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Poverty, corruption fuel Boko Haram in Nigeria

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  • HARI SREENIVASAN:

    And I am joined by Nick Schifrin in the studio.

    In this specific piece, what is the government response to this?

  • NICK SCHIFRIN:

    The government is taking this very seriously. The new government is taking this very seriously.

    And a senior adviser on corruption issues puts it this way: "Either we kill corruption, or corruption kills the country."

    The new president, Muhammadu Buhari, has committees looking, especially at high-level corruption. And the focus is on $20 billion — that's the accusation — that has been stolen by oil officials because most of Nigeria's money comes from that oil, but also money stolen from the military. Money that was supposed to go to fight Boko Haram instead got diverted.

    So, that is the focus of this new government. And they hope that, if they can get some high-level prosecutions, some high-profile prosecutions, that will send a message that the days of impunity are — are over. And then you will see a difference, or at least a little less low-level corruption, because those police officers you saw, they will feel like, well, if the big people can't get away with it, then neither could we.

  • HARI SREENIVASAN:

    Right.

    You also have another story about the economy. What did you find?

  • NICK SCHIFRIN:

    Yes. As you mentioned at the top of this segment, Hari, it is a nation of superlatives, richest country in Africa, the biggest oil producer, fastest growing economy.

    By 2050, there will be more Nigerians than there will be Americans. The middle class will grow by eight. There are more ultra-rich growing in Nigeria than there are in the U.S. The list goes on and on.

    The other side is this, 100 million people in poverty. Very difficult to get those people out, so long as you have a lack of infrastructure, a lack of electricity, and a lack of investment in agriculture. So, those are the three areas that the new government is trying to focus on.

    But, again, after decades of neglect and some of that corruption, it's very difficult to lift so many people out of poverty.

  • HARI SREENIVASAN:

    Most of the headlines from Nigeria right now are coming from Boko Haram. And you have another piece on that.

  • NICK SCHIFRIN:

    Sixty-six hundred people killed by Boko Haram last year, that is more than the Islamic State.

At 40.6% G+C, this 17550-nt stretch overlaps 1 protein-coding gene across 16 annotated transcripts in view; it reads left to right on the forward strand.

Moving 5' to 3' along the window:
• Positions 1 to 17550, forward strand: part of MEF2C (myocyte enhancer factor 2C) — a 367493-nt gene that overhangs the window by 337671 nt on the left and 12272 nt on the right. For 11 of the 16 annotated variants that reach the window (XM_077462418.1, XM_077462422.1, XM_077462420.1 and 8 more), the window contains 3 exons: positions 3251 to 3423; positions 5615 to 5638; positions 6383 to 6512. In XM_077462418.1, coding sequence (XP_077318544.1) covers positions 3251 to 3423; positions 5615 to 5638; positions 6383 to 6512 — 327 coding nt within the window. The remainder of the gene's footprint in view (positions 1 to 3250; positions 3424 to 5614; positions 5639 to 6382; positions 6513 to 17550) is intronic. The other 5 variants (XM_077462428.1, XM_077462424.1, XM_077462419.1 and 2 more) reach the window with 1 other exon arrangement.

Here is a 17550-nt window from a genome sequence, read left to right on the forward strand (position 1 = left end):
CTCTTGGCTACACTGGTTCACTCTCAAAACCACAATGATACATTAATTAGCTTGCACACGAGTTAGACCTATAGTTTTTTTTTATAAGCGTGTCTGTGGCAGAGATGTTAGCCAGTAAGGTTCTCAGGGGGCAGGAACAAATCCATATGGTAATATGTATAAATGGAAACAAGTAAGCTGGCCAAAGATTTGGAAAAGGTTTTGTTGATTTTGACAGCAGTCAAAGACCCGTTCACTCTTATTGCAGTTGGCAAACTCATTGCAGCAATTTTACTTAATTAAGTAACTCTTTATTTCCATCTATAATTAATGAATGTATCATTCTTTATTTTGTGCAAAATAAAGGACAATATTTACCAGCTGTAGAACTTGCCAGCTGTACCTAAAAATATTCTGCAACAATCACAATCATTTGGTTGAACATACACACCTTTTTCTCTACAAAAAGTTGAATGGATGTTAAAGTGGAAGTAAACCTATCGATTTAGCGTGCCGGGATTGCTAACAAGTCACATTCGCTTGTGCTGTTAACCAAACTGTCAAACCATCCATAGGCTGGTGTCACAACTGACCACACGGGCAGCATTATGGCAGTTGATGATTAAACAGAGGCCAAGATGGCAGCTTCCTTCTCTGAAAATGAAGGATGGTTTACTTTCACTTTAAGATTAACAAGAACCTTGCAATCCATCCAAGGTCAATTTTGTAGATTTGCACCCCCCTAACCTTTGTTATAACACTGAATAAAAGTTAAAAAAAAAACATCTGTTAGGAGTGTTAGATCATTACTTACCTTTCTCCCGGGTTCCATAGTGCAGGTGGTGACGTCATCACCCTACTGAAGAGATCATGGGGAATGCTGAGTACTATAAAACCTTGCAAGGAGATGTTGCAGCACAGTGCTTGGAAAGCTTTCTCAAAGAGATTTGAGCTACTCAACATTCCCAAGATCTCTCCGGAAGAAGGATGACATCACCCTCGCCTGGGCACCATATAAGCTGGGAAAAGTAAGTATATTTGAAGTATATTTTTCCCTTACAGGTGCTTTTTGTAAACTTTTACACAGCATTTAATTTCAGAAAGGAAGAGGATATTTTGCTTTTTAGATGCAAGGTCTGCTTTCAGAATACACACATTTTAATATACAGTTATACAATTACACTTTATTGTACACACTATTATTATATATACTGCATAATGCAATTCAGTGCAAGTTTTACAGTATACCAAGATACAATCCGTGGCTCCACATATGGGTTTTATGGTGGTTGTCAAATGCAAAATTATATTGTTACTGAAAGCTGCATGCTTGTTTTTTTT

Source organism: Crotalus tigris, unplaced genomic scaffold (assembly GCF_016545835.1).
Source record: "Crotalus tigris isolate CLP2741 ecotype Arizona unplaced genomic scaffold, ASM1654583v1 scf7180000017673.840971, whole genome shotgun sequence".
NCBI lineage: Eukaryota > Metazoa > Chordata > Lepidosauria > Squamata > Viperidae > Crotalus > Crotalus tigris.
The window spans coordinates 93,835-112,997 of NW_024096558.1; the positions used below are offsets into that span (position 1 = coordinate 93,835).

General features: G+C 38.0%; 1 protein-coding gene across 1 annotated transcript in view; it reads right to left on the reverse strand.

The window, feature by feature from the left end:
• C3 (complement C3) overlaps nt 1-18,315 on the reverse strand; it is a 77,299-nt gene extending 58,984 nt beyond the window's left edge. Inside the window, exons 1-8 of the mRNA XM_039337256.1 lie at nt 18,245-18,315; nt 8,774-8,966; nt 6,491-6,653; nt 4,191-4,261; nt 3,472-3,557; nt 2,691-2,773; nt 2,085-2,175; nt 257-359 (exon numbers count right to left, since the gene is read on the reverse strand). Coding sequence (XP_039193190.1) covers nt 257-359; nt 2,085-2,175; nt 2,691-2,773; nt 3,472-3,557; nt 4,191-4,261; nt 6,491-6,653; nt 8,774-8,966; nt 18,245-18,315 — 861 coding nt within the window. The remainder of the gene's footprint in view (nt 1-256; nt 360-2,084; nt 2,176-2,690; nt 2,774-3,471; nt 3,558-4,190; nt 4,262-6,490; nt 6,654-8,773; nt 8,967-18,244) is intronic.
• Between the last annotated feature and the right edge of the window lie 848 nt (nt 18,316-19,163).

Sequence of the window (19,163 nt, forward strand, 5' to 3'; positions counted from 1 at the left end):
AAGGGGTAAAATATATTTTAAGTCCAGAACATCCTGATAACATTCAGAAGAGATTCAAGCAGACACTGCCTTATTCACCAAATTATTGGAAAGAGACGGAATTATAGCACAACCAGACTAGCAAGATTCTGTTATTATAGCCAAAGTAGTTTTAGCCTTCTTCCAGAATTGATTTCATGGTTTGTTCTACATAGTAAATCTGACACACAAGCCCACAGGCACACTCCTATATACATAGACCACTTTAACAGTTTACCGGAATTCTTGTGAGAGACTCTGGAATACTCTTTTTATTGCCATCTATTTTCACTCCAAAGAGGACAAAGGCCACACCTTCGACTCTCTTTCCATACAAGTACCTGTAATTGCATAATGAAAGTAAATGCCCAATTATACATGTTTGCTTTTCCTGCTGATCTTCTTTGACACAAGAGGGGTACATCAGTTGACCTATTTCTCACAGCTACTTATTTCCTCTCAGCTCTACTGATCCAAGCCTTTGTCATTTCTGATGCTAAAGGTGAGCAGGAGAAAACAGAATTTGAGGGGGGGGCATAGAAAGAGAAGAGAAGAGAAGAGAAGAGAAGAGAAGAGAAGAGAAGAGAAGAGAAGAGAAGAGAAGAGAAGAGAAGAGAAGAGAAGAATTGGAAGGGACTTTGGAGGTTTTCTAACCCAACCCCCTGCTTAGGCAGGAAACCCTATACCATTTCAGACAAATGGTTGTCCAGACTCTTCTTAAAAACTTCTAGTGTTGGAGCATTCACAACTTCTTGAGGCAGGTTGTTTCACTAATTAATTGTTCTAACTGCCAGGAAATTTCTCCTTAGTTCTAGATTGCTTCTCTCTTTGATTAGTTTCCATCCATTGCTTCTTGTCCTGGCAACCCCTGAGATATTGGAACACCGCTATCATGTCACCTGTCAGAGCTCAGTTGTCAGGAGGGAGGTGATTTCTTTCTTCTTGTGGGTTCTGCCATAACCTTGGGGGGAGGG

So, that will give you a sense of how deadly that group has been. There have been some gains, in the last nine months especially, against Boko Haram. The Nigerian military has made some gains. Earlier this year, they brought in some mercenaries from South Africa.

    But also the neighboring countries, the militaries from Chad, Niger, and Cameroon, have come into Nigeria, and been doing some of that fighting earlier this year.

    But now what we are seeing is a lot of suicide attacks. Boko Haram can't seize and hold land like it used to, but girls, mostly, are going into markets, going into mosques and blowing themselves up. And that is why we see so many headlines from out of there.

    So, what the country is doing is now not only trying to go in with the military, but also create a multinational coalition with those neighbors to go in. But it's extremely difficult. You know, a lot of these fighters blend back into the population. And that is why we are seeing these bombs.

    Initially, the country set a December deadline to defeat Boko Haram. The military now admits it won't be able to match that. Eventually, most people think that the battle against Boko Haram will be won. But the war against all of these other things, the poverty, corruption, that is what is most important. That is going to be the most difficult for Nigeria to win.

  • HARI SREENIVASAN:

    You also found a population within Nigeria that, besides Boko Haram, besides everything else, they are worried for their lives just because they are gay.

  • NICK SCHIFRIN:

    Yes, absolutely.

    The Same-Sex Marriage Prohibition Act was passed last January. This is an act that not only goes after same-sex marriage. It criminalizes homosexuality and can send someone to jail for up to 14 years.

    If you advocate for gay rights, you could get 10 years. If you are a parent and don't turn in your knowingly gay son or daughter, you get 10 years as well. Nobody has been prosecuted under the law.

    But this is what gay men and women told us. And what we see in video evidence is that people are using the law in order to increase extortion and violence. And this is mobs on the street. These are state-sponsored vigilantes. And these are police officers who know that they can threaten someone who is gay with jail, and so they can actually get money out of them.

  • HARI SREENIVASAN:

    All right, Nick Schifrin, we're looking forward to the series on the "NewsHour" this week.

    Thanks so much.

  • NICK SCHIFRIN:

    Thanks.

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